Where have Kentucky’s Workers Gone?

Nationally, the percentage of adults with a job has fallen from 63.3% in January 2007 to 59.6% in January 2016.  This phenomenon has largely been explained by three factors.  Students are going to school longer (without working their way through school). More people are retiring even as life expectancies are increasing.  Finally, more people are dropping out of the workforce due to disability.

Where does Kentucky fit into this story?  In 2015, Kentucky had the fifth lowest employment/population ratio of any state.  Looking only at the employment rate of adults aged 25-54 (as to exclude issues of schooling and retirement), reveals that Kentucky has the second lowest employment rate of prime age working adults in the country.  It is only ahead of West Virginia.  Between 2007 and 2015, Kentucky lost the sixth highest percentage of its prime age workers from employment rolls.  The employment situation in Kentucky is bleak, and getting worse.

As for the education story, Kentucky ranks 33rd in the percentage of its 18-24 year olds who are enrolled in postsecondary education.  While that number is below average, it doesn’t explain why Kentucky’s employment rate is so low.  Education related lack of employment in Kentucky has more to do with older Kentuckians’ lack of education than younger Kentuckians’ college enrollment. Kentucky’s below average college graduation rates mean that many of those currently enrolled in college will never graduate and therefore will not bring new meaningful skills to the labor force.

Overall, Kentucky has the sixth lowest level of education.  This is important because employment rates are more closely tied to educational attainment than are unemployment rates. In January 2016, the employment/population ratio was the following:

Less than high school degree     42.8%

High school degree                       54.7%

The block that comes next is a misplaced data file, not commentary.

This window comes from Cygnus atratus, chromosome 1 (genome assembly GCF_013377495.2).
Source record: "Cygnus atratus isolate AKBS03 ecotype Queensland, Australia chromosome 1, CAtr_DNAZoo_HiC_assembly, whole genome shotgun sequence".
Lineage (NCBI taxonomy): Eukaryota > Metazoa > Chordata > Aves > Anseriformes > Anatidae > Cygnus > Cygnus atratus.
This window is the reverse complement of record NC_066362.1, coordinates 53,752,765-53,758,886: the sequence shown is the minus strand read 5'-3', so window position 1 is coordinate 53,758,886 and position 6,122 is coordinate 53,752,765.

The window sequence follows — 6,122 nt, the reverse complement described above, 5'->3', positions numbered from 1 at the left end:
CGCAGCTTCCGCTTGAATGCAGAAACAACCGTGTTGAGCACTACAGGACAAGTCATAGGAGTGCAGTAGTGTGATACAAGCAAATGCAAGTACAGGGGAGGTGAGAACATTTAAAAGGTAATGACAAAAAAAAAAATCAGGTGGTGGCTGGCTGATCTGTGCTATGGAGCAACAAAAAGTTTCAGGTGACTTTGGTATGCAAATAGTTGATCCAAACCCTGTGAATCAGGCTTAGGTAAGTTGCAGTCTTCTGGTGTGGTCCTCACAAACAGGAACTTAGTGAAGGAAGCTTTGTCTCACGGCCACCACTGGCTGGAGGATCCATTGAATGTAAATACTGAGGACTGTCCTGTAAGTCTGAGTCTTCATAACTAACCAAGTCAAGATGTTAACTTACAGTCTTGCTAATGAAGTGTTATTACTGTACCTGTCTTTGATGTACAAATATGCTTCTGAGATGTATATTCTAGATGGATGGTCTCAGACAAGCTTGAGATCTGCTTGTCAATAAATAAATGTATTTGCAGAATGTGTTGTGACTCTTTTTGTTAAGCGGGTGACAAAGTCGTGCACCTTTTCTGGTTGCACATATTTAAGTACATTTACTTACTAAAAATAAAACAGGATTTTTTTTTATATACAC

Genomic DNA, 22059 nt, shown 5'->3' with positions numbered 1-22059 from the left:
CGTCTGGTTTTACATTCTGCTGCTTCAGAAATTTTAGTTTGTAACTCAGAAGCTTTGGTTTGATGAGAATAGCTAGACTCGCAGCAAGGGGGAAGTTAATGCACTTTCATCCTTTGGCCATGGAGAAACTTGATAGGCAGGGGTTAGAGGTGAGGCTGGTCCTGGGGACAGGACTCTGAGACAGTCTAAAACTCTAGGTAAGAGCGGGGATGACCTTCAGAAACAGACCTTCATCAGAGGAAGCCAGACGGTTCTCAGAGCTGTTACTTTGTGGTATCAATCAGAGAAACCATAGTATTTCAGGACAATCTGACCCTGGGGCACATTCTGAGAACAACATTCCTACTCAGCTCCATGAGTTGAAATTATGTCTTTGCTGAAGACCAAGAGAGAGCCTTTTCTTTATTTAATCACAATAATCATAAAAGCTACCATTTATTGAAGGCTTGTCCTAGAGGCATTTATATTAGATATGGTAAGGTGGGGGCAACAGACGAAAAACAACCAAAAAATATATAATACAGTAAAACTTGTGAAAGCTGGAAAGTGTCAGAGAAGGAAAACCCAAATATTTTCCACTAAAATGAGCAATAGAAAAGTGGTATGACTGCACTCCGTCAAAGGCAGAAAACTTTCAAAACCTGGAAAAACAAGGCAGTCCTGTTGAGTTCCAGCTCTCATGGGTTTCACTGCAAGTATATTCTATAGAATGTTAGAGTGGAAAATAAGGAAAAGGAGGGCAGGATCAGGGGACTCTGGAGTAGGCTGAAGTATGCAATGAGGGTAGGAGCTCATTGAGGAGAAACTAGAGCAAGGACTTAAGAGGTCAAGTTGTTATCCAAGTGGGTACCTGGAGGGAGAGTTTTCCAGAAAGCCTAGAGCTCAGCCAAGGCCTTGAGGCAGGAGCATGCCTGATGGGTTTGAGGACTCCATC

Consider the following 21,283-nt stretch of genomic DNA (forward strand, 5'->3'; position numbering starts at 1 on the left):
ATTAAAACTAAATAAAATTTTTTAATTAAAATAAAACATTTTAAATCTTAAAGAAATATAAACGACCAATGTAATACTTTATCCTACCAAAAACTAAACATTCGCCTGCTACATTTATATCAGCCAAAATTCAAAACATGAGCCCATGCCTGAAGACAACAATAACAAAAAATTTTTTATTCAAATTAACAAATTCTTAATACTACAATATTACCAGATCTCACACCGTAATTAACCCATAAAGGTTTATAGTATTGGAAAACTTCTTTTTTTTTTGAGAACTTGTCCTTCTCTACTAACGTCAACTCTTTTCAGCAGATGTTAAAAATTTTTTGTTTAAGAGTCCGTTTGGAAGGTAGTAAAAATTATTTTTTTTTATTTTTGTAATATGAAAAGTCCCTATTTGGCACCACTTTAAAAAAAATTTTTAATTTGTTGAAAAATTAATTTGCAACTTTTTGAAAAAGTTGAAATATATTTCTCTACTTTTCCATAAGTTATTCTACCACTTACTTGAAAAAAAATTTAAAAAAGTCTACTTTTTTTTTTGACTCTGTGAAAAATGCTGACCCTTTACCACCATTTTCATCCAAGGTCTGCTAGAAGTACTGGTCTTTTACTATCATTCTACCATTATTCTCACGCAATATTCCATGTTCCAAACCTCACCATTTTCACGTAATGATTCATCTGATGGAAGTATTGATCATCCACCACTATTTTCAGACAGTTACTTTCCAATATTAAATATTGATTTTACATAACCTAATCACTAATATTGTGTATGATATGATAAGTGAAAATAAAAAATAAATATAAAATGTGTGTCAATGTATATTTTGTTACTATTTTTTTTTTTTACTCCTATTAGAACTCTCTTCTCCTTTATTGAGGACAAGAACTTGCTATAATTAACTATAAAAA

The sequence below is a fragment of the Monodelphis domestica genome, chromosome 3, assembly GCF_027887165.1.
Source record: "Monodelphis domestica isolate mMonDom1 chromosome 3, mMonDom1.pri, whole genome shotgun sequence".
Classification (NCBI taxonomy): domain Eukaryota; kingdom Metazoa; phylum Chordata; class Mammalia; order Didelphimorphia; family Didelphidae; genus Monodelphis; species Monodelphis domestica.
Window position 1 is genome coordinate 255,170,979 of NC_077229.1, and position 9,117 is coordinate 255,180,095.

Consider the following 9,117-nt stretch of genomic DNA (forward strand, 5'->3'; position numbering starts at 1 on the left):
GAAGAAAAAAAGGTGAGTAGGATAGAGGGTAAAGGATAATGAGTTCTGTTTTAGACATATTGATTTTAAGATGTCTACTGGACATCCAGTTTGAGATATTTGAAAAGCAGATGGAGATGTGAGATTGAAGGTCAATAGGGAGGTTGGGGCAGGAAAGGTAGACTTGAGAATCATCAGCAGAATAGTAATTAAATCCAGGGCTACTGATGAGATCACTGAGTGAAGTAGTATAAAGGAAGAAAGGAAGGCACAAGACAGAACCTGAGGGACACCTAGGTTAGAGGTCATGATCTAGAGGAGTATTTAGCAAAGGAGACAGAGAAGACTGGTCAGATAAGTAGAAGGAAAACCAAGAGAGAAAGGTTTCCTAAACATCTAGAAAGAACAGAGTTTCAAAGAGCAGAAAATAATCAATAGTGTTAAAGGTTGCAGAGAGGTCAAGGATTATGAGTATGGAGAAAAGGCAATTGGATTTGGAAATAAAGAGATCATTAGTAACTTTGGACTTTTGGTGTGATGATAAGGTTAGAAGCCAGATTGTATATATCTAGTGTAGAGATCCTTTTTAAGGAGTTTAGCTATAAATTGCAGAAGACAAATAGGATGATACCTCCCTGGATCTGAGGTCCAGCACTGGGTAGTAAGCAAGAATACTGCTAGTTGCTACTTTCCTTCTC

Some College                                 63.7%

College degree                               71.9%

So Kentucky’s low employment/population ratio has little to do with young Kentuckians postponing work for college and much more to do with Kentuckians not finishing college.

As for the retirement picture, Kentucky has one of the lowest average retirement ages in the country.  This is aided by a low cost of living, the state tax deductibility of $41,000 of retirement earnings, and generous public employee defined pensions that allow people to retire long before their sixty-second birthday.  A Kentucky teacher in the Kentucky Teacher’s Retirement System can retire with benefits after working 27 years regardless of age.  Teachers who begin teaching out of college at age 22 can retire as early as age 49 collecting pay and health benefits from state coffers.

Unsurprisingly, Kentucky’s unfunded pension liability is now over $36 billion.  Bloomberg described KERS, the pension plan for state employees, as the worst funded public pension in the country.  It is almost comical that a state with only 213,564 state workers in their retirement plan has 147,452 retirees drawing a pension.  It is even stranger when one realizes that Kentucky is a state with the fifth lowest life expectancy (75.2 years).  It is not that retirees in Kentucky are living a long time, it is that they retire at very young ages.  Early retirement helps to explain a portion of Kentucky’s low employment rate.

Of the three national factors driving down adult employment, by far the most significant for Kentucky is the increase in disability rolls.  Kentucky has the highest disability rate in country.  At the same time, Kentucky has the lowest employment rate in the country for people who dropped out of high school and are considered to have a disability.  That is, Kentuckians are the most disabled population in the country, and the least likely to work if they are disabled and uneducated.  Kentucky’s disability crisis is robbing laborers from the workforce, lowering tax revenue to state coffers, and increasing state expenditures for the jobless.

In summary, the factors driving down adult employment in the US are magnified in Kentucky.  Government policies that encourage early retirement and increase the success of disability claims are draining Kentucky’s workforce at a record pace.  Kentucky’s failure to educate its population with college or technical school degrees further accelerates the disappearance of the Kentucky worker.  Left unchecked, it won’t be long until there are no workers left to pay off Kentucky’s mountain of public debt and unfunded pensions.

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